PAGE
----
• You will improve the rate at which your marketing materials get read
• They will generate more leads
• That means that you eventually close more transactions
• As a result, your personal earnings increase
Writing in the dark
Have you ever turned out the lights and tried writing something on a piece of paper in the dark?
Instead of well formed letters, you end up with ugly scratch marks, stretched and twisted out of shape. The result looks less like your typical neat letters than a two year-old's artwork.
Writing real estate copy for an international audience is the same kind of challenge. There are things about your audience’s culture, level of knowledge, desires and expectations that you may not understand.
You are in the dark.
If you write carelessly or badly, they may misunderstand your words. What's worse, they may doubt your expertise and professionalism.
KISS me, stupid!
'Keep it simple, stupid' (KISS) is probably the best single piece of advice ever given for real estate marketing writing.
Here’s an example from literature. One of the English language’s most famous quotes contains a powerful, existential question. It was penned by our greatest writer, yet the whole quote consists of only six words - not one of which is more than three letters long.
Let’s see if you recognise it: “To be or not to be”
Of course you have heard this line from Shakespeare. Everyone has. That’s why it is a great example of the power of simple writing.
Lend Lease gets it right
The image above shows developer Lend Lease’s landing page on Juwai.com for a townhouse project in Victoria, Australia.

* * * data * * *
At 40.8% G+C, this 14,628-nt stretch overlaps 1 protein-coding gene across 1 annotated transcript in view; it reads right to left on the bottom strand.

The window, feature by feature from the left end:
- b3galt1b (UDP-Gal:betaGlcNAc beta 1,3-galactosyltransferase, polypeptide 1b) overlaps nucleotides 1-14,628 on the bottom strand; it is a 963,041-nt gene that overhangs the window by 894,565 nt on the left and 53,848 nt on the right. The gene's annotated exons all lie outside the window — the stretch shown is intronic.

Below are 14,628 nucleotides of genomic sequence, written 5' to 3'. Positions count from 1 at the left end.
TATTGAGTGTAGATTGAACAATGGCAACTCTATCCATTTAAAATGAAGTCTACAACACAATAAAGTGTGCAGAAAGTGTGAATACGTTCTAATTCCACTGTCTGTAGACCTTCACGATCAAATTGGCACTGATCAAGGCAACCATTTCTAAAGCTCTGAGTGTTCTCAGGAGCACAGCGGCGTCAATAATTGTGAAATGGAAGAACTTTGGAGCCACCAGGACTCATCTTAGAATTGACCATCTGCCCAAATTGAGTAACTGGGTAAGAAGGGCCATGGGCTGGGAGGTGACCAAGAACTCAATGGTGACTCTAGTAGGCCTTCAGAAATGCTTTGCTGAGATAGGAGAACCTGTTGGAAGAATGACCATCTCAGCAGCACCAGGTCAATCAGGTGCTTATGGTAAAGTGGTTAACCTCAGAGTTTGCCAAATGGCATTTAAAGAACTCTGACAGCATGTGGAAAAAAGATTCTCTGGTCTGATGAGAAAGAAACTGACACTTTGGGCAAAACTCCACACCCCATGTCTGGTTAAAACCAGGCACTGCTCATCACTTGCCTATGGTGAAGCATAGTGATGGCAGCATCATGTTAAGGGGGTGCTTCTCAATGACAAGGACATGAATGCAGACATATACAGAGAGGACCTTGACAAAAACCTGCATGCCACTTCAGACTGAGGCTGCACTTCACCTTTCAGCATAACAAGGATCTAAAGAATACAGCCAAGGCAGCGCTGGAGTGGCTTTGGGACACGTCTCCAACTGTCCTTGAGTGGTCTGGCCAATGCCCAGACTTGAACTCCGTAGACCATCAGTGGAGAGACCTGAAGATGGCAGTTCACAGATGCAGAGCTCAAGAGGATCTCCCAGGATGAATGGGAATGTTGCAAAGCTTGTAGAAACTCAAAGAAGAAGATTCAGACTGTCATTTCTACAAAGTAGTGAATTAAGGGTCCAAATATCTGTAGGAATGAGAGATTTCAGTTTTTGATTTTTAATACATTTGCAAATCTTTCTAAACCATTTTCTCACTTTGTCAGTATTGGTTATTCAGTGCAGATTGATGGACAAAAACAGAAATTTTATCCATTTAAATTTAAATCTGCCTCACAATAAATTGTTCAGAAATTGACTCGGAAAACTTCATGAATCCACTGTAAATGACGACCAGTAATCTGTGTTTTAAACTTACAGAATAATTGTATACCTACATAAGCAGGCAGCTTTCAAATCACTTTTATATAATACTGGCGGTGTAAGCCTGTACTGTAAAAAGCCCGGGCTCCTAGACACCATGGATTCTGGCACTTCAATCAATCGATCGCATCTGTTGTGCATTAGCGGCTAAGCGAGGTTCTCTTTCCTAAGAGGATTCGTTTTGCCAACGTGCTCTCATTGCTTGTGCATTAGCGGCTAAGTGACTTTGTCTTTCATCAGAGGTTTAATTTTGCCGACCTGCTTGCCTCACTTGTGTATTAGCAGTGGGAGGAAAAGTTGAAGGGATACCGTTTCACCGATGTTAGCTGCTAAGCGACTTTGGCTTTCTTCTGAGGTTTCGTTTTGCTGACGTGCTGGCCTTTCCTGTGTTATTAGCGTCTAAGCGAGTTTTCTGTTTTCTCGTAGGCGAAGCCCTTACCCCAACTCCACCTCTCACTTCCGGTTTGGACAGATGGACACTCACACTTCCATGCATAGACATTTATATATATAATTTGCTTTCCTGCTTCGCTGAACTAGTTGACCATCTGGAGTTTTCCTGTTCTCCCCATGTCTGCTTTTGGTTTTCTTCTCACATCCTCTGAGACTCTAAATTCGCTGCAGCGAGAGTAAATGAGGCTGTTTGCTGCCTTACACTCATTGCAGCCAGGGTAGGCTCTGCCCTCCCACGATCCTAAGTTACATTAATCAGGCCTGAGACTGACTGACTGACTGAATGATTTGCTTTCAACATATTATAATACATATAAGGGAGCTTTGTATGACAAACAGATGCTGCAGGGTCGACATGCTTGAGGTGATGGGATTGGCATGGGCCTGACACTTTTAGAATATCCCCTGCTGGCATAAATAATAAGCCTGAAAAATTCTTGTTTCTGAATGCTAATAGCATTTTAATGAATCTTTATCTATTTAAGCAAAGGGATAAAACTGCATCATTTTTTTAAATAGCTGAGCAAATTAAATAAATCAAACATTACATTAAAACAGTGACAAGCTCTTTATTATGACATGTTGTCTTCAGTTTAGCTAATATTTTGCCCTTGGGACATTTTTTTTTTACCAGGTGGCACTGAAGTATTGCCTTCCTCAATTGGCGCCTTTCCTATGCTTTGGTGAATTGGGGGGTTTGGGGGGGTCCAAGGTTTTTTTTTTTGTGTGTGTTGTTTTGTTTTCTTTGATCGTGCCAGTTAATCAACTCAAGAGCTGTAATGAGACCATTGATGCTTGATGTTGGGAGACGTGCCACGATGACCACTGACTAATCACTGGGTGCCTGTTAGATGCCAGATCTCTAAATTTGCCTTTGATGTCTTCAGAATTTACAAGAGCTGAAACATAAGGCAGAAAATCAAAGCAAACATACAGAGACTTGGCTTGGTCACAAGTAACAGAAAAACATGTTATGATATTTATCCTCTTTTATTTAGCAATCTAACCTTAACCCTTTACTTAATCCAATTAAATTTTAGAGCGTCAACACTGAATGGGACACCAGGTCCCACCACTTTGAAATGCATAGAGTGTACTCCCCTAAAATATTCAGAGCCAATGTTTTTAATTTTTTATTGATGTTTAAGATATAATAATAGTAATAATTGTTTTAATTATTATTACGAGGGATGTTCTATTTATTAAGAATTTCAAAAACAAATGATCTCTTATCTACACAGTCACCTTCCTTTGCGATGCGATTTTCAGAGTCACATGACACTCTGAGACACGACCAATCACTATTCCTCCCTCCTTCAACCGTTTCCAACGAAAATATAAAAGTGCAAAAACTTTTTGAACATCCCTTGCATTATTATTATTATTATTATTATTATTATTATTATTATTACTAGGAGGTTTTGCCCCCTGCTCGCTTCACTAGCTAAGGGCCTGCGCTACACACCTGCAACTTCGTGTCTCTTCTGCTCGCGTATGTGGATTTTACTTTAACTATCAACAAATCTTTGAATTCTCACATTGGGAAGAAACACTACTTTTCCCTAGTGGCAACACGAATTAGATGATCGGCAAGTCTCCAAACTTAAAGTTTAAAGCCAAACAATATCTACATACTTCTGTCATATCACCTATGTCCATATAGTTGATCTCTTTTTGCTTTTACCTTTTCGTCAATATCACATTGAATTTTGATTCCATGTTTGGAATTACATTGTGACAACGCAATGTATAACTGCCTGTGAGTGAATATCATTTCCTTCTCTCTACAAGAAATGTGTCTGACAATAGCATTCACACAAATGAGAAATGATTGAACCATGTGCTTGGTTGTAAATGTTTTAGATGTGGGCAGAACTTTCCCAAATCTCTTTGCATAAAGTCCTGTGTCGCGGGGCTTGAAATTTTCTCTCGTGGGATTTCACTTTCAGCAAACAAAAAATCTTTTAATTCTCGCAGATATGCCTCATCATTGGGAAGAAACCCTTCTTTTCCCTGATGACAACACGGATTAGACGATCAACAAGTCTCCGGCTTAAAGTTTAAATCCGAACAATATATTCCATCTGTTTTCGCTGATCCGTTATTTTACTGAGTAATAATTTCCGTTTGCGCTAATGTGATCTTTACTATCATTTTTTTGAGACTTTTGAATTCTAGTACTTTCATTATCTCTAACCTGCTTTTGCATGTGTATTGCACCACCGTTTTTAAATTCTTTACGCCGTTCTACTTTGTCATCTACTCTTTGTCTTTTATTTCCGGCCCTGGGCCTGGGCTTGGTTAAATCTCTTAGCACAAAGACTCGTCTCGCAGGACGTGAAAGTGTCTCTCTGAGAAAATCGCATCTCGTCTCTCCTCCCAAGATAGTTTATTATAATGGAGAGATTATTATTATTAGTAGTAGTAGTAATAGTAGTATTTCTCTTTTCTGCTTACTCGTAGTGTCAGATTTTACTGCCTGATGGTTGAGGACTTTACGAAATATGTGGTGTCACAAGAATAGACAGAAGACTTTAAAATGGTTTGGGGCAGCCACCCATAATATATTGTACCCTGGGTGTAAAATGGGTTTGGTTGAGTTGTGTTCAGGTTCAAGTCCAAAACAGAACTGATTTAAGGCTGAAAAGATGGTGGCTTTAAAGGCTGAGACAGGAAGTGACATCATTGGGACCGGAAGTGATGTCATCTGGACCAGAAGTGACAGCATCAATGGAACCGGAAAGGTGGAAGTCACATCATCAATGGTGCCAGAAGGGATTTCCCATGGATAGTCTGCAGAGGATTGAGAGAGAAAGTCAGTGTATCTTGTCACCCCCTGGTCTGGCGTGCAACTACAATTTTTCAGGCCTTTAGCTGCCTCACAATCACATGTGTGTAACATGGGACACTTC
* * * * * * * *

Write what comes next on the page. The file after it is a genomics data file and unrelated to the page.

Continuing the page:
Even if you can’t read Chinese, you can tell at a glance that the writer has focused on key points, with great use of subheads, blocks of text and the removal of the unnecessary.
The result is a clean, easily scanned page of copy that our web statistics tell us performs very well for this advertiser.
Simple words, clear minds
There is another advantage to keeping it simple. Simple words lead to clear minds. By writing simply, you will be able to focus on the most important points you need to make.
Aiming for simplicity does not mean 'dumbing down' your content. It takes work. Most good writers have to rewrite their drafts at least twice before they remove the unnecessary words and complexity.
Mark Twain once said he could write a 2,000-word story in a day, but a story one-quarter that length would take him at least a week.
Don’t be put off by the challenge. Instead, take inspiration from these words from Apple co-founder, Steve Jobs:
“Simple can be harder than complex: You have to work hard to get your thinking clean to make it simple. But it’s worth it in the end because once you get there, you can move mountains.”